After a steep drawdown and the return of volatility to U.S. stocks in recent weeks, it’s worth investigating the level of stock market risk an investor in high yield credit faces. High yield has a reputation as a risky “junk” investment. However, our analysis shows a relatively low co-movement with the stock market.
January ended poorly for investors in U.S. stocks, and the start to February was not kind, either. A quiet march higher that began after the 2016 presidential election was interrupted as the S&P 500 dropped around 10% from late January into early February.
S&P 500 Index
Stock volatility as measured by the CBOE Volatility Index, which had been unusually low throughout 2016, spiked to levels last seen in summer of 2015.
CBOE Volatility Index (VIX)
High yield was not spared, drawing down about 1.6% from late January highs.
ICE BofAML US High Yield Total Return Index Value
Amid the tumult, the Counterpoint Tactical Income Fund entered a risk-off posture in early February and is now invested in short-duration U.S. Treasury securities and funds. This coinciding action between the U.S. stocks and high yield bonds prompts a question: How interrelated are the fates of these two asset classes?
We evaluated the rolling one-month beta of the iShares iBoxx $ High Yield Corporate Bond ETF, a passive proxy for a high yield index, to the S&P 500 for the past decade. Beta is often used to evaluate individual stocks’ co-movement with an index such as the S&P 500. A beta of 1 indicates exact co-movement with the index; a beta of 0 indicates no co-movement; and a negative beta indicates in inverse relationship.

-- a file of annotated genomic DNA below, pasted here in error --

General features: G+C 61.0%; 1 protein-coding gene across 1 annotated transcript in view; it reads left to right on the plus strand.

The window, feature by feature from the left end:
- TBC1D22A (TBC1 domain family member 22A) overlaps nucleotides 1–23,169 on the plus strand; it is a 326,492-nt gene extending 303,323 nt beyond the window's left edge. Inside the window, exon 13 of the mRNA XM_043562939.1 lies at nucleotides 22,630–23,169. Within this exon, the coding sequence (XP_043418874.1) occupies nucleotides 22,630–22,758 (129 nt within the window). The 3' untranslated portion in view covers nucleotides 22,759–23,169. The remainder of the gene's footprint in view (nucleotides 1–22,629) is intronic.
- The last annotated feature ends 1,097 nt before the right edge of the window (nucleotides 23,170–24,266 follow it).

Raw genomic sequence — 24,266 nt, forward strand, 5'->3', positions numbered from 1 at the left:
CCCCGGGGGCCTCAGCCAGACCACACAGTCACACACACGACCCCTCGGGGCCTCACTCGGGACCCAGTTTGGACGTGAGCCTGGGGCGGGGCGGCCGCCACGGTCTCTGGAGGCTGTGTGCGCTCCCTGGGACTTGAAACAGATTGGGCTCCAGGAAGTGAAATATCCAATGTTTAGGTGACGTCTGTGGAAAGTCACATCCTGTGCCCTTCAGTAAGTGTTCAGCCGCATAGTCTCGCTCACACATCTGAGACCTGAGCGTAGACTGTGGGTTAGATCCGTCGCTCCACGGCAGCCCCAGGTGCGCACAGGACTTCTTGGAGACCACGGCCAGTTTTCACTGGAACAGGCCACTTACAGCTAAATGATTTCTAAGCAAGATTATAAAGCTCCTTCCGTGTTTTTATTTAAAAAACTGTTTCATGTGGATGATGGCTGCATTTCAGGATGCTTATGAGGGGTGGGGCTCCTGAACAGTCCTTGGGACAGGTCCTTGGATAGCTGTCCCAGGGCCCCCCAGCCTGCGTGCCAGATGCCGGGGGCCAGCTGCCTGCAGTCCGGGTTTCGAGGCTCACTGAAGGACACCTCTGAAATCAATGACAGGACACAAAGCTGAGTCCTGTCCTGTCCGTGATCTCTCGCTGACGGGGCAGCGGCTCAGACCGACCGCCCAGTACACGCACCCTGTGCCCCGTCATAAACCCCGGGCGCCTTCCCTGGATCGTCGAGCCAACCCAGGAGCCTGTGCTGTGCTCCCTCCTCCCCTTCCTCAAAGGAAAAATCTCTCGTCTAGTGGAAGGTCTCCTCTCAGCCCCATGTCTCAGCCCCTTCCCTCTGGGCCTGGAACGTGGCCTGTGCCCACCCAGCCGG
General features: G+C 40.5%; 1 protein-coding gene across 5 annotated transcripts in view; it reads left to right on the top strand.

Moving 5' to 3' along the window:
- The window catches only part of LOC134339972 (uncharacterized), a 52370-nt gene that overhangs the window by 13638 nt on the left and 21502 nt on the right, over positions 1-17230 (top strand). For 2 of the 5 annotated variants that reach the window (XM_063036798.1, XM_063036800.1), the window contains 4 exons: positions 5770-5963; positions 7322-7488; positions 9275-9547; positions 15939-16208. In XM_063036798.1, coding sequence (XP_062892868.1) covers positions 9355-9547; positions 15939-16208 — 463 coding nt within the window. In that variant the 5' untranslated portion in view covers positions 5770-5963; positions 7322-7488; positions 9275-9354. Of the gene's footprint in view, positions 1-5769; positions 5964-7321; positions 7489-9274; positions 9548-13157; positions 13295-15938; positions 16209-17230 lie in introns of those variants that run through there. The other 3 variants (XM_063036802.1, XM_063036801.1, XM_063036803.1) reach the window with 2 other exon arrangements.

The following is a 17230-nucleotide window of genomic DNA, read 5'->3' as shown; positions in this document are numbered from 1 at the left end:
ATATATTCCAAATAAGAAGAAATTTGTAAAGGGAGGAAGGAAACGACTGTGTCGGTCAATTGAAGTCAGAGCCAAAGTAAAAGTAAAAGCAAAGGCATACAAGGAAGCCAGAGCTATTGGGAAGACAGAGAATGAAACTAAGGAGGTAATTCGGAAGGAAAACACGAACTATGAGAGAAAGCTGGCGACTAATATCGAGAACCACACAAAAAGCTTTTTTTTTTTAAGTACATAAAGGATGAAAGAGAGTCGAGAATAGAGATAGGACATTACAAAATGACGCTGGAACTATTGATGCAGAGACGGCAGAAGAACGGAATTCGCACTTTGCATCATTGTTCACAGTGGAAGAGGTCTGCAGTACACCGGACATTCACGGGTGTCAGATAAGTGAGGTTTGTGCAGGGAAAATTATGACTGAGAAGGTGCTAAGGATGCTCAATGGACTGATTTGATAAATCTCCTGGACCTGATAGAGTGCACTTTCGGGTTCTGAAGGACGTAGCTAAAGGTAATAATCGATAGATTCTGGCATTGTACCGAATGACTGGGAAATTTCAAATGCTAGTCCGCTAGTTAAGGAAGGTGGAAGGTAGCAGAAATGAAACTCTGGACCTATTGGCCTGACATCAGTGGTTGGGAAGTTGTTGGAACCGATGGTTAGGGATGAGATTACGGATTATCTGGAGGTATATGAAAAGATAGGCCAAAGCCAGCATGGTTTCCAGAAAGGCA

Rolling Betas – HYG vs. S&P 500
Over the past 10 years, high yield bonds have shown inconsistent short-term co-movement with stocks as represented by the S&P 500, as can be seen by the noisy one-month relationship. On a quarterly basis, high yield’s beta with stocks ranges from roughly zero (no relationship) to a weak relationship of around 0.6. Over the past decade, the beta of high yield to the S&P 500 is 0.42, so for every percent of movement in the S&P 500, we expect less than half of that in high yield. (By way of anecdotal comparison, AT&T and Wal-Mart are two examples of large-cap stocks with betas below 0.5.)
There are periodic spikes of high monthly co-movement, but even these do not appear to be a dramatic concern. During periods when the four-week beta was above 1, the average one-month return on the S&P 500 was 1.3%.
As we have discussed in the past, over recent economic cycles high yield has tended to display an attractive risk profile according to a variety of measures – drawdown, variance of returns, and semi-deviation. On further examination, we now also find that the short-term relationship between high yield and stocks has lately been weaker than one might expect given high yield’s reputation as a “junk” investment.
While investment risk can emerge in any number of ways and no quantitative measure is perfect, history suggests that high yield’s risk profile is not overly intertwined with that of the stock market. This gives us further confidence that high yield makes a solid addition to the asset class mix in many portfolios. We believe that risk management through our quantitative trend following discipline further enhances the appeal of high yield credit.